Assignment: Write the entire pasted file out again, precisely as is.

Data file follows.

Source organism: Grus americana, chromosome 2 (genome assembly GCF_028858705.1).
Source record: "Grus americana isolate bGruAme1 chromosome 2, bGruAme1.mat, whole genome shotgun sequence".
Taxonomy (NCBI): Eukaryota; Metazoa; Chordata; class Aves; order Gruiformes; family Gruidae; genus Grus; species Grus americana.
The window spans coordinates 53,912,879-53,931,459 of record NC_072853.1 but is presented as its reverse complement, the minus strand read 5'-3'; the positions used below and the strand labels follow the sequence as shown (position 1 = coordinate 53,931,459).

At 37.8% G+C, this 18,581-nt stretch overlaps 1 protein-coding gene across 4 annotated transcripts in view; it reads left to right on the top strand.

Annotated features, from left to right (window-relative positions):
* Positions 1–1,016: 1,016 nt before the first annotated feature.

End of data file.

Source organism: Grus americana, chromosome 2 (genome assembly GCF_028858705.1).
Source record: "Grus americana isolate bGruAme1 chromosome 2, bGruAme1.mat, whole genome shotgun sequence".
Taxonomy (NCBI): Eukaryota; Metazoa; Chordata; class Aves; order Gruiformes; family Gruidae; genus Grus; species Grus americana.
The window spans coordinates 53,912,879-53,931,459 of record NC_072853.1 but is presented as its reverse complement, the minus strand read 5'-3'; the positions used below and the strand labels follow the sequence as shown (position 1 = coordinate 53,931,459).

At 37.8% G+C, this 18,581-nt stretch overlaps 1 protein-coding gene across 4 annotated transcripts in view; it reads left to right on the top strand.

Annotated features, from left to right (window-relative positions):
* Positions 1–1,016: 1,016 nt before the first annotated feature.